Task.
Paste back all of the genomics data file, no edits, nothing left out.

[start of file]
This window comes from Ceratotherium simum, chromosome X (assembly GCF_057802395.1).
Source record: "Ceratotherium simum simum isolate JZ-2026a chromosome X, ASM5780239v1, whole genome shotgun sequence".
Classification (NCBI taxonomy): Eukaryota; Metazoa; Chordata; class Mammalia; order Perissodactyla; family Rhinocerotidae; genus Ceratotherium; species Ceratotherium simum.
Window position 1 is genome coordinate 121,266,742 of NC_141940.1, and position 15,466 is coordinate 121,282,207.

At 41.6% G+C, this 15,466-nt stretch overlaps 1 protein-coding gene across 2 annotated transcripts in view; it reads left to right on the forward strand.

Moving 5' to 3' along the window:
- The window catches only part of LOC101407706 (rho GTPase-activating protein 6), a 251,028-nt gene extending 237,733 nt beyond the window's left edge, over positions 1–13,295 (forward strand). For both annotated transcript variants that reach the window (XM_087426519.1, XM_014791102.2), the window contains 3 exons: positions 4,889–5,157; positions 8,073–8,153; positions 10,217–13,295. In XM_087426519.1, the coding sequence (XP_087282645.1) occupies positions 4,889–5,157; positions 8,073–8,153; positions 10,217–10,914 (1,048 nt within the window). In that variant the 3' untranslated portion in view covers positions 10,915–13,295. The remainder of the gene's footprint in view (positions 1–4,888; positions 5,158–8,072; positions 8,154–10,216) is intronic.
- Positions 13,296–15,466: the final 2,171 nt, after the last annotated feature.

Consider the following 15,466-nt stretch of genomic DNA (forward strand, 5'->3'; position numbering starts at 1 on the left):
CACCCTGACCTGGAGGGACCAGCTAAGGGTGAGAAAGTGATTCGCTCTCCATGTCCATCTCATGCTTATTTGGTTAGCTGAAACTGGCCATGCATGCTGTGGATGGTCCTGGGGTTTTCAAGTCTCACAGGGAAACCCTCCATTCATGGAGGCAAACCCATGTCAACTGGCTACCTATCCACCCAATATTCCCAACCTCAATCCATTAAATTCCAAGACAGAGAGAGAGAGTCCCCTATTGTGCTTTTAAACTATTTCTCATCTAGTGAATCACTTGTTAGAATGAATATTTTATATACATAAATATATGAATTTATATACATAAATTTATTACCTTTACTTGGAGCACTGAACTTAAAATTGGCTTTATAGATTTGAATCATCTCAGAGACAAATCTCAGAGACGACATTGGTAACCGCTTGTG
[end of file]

This window comes from Ceratotherium simum, chromosome X (assembly GCF_057802395.1).
Source record: "Ceratotherium simum simum isolate JZ-2026a chromosome X, ASM5780239v1, whole genome shotgun sequence".
Classification (NCBI taxonomy): Eukaryota; Metazoa; Chordata; class Mammalia; order Perissodactyla; family Rhinocerotidae; genus Ceratotherium; species Ceratotherium simum.
Window position 1 is genome coordinate 121,266,742 of NC_141940.1, and position 15,466 is coordinate 121,282,207.

At 41.6% G+C, this 15,466-nt stretch overlaps 1 protein-coding gene across 2 annotated transcripts in view; it reads left to right on the forward strand.

Moving 5' to 3' along the window:
- The window catches only part of LOC101407706 (rho GTPase-activating protein 6), a 251,028-nt gene extending 237,733 nt beyond the window's left edge, over positions 1–13,295 (forward strand). For both annotated transcript variants that reach the window (XM_087426519.1, XM_014791102.2), the window contains 3 exons: positions 4,889–5,157; positions 8,073–8,153; positions 10,217–13,295. In XM_087426519.1, the coding sequence (XP_087282645.1) occupies positions 4,889–5,157; positions 8,073–8,153; positions 10,217–10,914 (1,048 nt within the window). In that variant the 3' untranslated portion in view covers positions 10,915–13,295. The remainder of the gene's footprint in view (positions 1–4,888; positions 5,158–8,072; positions 8,154–10,216) is intronic.
- Positions 13,296–15,466: the final 2,171 nt, after the last annotated feature.

Consider the following 15,466-nt stretch of genomic DNA (forward strand, 5'->3'; position numbering starts at 1 on the left):
CACCCTGACCTGGAGGGACCAGCTAAGGGTGAGAAAGTGATTCGCTCTCCATGTCCATCTCATGCTTATTTGGTTAGCTGAAACTGGCCATGCATGCTGTGGATGGTCCTGGGGTTTTCAAGTCTCACAGGGAAACCCTCCATTCATGGAGGCAAACCCATGTCAACTGGCTACCTATCCACCCAATATTCCCAACCTCAATCCATTAAATTCCAAGACAGAGAGAGAGAGTCCCCTATTGTGCTTTTAAACTATTTCTCATCTAGTGAATCACTTGTTAGAATGAATATTTTATATACATAAATATATGAATTTATATACATAAATTTATTACCTTTACTTGGAGCACTGAACTTAAAATTGGCTTTATAGATTTGAATCATCTCAGAGACAAATCTCAGAGACGACATTGGTAACCGCTTGTG